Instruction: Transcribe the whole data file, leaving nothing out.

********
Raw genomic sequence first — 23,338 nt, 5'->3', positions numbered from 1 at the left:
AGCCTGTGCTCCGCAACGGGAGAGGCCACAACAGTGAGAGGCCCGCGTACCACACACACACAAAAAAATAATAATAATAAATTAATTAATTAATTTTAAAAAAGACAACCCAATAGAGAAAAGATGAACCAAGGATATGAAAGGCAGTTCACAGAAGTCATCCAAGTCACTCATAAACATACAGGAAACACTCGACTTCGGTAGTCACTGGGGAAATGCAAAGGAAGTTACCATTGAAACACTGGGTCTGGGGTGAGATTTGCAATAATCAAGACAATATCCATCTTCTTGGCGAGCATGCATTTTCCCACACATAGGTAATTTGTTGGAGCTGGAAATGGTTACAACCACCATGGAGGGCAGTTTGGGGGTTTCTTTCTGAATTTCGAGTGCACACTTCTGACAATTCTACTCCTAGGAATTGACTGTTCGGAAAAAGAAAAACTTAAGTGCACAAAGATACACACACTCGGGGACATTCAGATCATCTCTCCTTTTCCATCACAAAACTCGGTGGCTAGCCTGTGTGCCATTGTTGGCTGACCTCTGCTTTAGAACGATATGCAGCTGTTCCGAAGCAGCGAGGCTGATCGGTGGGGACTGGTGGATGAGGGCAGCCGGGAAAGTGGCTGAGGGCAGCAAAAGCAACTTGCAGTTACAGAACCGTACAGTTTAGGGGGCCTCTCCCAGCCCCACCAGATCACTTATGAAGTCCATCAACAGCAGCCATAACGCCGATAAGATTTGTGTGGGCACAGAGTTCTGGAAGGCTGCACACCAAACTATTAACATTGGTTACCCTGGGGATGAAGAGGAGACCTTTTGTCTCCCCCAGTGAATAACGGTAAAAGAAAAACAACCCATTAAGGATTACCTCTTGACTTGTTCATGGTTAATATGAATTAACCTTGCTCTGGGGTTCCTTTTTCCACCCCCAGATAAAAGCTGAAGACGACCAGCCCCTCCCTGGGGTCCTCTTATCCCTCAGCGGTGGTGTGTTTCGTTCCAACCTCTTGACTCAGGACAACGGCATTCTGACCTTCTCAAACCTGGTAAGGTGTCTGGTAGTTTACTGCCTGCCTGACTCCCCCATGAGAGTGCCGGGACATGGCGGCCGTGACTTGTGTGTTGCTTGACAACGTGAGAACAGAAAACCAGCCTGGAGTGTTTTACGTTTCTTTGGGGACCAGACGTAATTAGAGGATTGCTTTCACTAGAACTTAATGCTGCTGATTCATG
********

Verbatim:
Raw genomic sequence first — 23,338 nt, 5'->3', positions numbered from 1 at the left:
AGCCTGTGCTCCGCAACGGGAGAGGCCACAACAGTGAGAGGCCCGCGTACCACACACACACAAAAAAATAATAATAATAAATTAATTAATTAATTTTAAAAAAGACAACCCAATAGAGAAAAGATGAACCAAGGATATGAAAGGCAGTTCACAGAAGTCATCCAAGTCACTCATAAACATACAGGAAACACTCGACTTCGGTAGTCACTGGGGAAATGCAAAGGAAGTTACCATTGAAACACTGGGTCTGGGGTGAGATTTGCAATAATCAAGACAATATCCATCTTCTTGGCGAGCATGCATTTTCCCACACATAGGTAATTTGTTGGAGCTGGAAATGGTTACAACCACCATGGAGGGCAGTTTGGGGGTTTCTTTCTGAATTTCGAGTGCACACTTCTGACAATTCTACTCCTAGGAATTGACTGTTCGGAAAAAGAAAAACTTAAGTGCACAAAGATACACACACTCGGGGACATTCAGATCATCTCTCCTTTTCCATCACAAAACTCGGTGGCTAGCCTGTGTGCCATTGTTGGCTGACCTCTGCTTTAGAACGATATGCAGCTGTTCCGAAGCAGCGAGGCTGATCGGTGGGGACTGGTGGATGAGGGCAGCCGGGAAAGTGGCTGAGGGCAGCAAAAGCAACTTGCAGTTACAGAACCGTACAGTTTAGGGGGCCTCTCCCAGCCCCACCAGATCACTTATGAAGTCCATCAACAGCAGCCATAACGCCGATAAGATTTGTGTGGGCACAGAGTTCTGGAAGGCTGCACACCAAACTATTAACATTGGTTACCCTGGGGATGAAGAGGAGACCTTTTGTCTCCCCCAGTGAATAACGGTAAAAGAAAAACAACCCATTAAGGATTACCTCTTGACTTGTTCATGGTTAATATGAATTAACCTTGCTCTGGGGTTCCTTTTTCCACCCCCAGATAAAAGCTGAAGACGACCAGCCCCTCCCTGGGGTCCTCTTATCCCTCAGCGGTGGTGTGTTTCGTTCCAACCTCTTGACTCAGGACAACGGCATTCTGACCTTCTCAAACCTGGTAAGGTGTCTGGTAGTTTACTGCCTGCCTGACTCCCCCATGAGAGTGCCGGGACATGGCGGCCGTGACTTGTGTGTTGCTTGACAACGTGAGAACAGAAAACCAGCCTGGAGTGTTTTACGTTTCTTTGGGGACCAGACGTAATTAGAGGATTGCTTTCACTAGAACTTAATGCTGCTGATTCATG